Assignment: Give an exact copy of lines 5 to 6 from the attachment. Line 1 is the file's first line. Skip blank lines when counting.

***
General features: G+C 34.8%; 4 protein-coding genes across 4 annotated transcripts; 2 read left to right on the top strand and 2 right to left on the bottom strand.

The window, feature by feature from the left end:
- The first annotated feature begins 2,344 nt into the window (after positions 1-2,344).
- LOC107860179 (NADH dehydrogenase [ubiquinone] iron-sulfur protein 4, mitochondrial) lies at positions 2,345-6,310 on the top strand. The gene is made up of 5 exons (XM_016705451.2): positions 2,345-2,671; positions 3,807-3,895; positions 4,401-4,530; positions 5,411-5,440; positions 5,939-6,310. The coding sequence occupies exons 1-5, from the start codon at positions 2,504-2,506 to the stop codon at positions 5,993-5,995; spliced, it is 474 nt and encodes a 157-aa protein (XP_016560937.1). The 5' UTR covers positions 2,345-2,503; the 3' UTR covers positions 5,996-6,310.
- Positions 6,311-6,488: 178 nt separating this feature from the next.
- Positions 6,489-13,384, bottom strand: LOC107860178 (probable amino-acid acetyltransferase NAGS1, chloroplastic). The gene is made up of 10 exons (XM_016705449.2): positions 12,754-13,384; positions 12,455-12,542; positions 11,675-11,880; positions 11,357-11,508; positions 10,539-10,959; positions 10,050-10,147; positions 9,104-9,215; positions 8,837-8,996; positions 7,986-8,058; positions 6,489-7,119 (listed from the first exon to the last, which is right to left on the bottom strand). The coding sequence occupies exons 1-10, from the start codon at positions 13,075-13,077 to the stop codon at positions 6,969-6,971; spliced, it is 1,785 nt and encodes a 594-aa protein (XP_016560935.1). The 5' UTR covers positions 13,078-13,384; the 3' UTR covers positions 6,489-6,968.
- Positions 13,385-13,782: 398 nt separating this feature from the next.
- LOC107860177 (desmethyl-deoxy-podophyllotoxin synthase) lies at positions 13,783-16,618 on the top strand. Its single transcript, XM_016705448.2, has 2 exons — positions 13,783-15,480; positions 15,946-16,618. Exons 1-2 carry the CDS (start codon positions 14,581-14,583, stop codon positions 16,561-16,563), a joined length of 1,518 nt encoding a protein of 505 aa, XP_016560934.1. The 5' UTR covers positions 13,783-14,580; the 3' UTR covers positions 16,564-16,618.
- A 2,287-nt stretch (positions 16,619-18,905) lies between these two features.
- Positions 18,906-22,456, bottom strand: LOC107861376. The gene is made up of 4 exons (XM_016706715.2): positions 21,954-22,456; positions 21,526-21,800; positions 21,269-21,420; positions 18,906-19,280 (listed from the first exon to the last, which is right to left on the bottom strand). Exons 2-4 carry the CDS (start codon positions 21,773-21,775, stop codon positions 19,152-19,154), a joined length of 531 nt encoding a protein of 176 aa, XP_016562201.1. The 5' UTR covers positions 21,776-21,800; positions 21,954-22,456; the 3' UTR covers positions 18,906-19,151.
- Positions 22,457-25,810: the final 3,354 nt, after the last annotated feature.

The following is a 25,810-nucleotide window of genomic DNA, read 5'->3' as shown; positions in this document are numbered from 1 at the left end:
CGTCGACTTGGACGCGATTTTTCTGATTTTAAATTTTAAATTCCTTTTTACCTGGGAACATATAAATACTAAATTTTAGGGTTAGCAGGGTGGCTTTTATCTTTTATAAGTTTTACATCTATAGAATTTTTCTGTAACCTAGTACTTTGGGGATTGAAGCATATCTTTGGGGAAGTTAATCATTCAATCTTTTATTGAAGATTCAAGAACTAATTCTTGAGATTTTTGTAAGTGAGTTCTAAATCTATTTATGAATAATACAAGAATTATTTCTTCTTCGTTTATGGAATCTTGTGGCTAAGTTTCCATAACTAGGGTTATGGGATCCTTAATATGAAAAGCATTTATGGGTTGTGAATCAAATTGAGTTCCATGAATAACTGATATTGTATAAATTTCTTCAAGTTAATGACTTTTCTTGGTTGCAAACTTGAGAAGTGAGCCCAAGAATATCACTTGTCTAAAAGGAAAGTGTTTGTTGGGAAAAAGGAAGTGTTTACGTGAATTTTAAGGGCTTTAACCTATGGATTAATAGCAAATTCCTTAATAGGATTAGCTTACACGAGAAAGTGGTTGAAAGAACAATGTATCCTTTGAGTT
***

- Positions 6,311-6,488: 178 nt separating this feature from the next.
- Positions 6,489-13,384, bottom strand: LOC107860178 (probable amino-acid acetyltransferase NAGS1, chloroplastic). The gene is made up of 10 exons (XM_016705449.2): positions 12,754-13,384; positions 12,455-12,542; positions 11,675-11,880; positions 11,357-11,508; positions 10,539-10,959; positions 10,050-10,147; positions 9,104-9,215; positions 8,837-8,996; positions 7,986-8,058; positions 6,489-7,119 (listed from the first exon to the last, which is right to left on the bottom strand). The coding sequence occupies exons 1-10, from the start codon at positions 13,075-13,077 to the stop codon at positions 6,969-6,971; spliced, it is 1,785 nt and encodes a 594-aa protein (XP_016560935.1). The 5' UTR covers positions 13,078-13,384; the 3' UTR covers positions 6,489-6,968.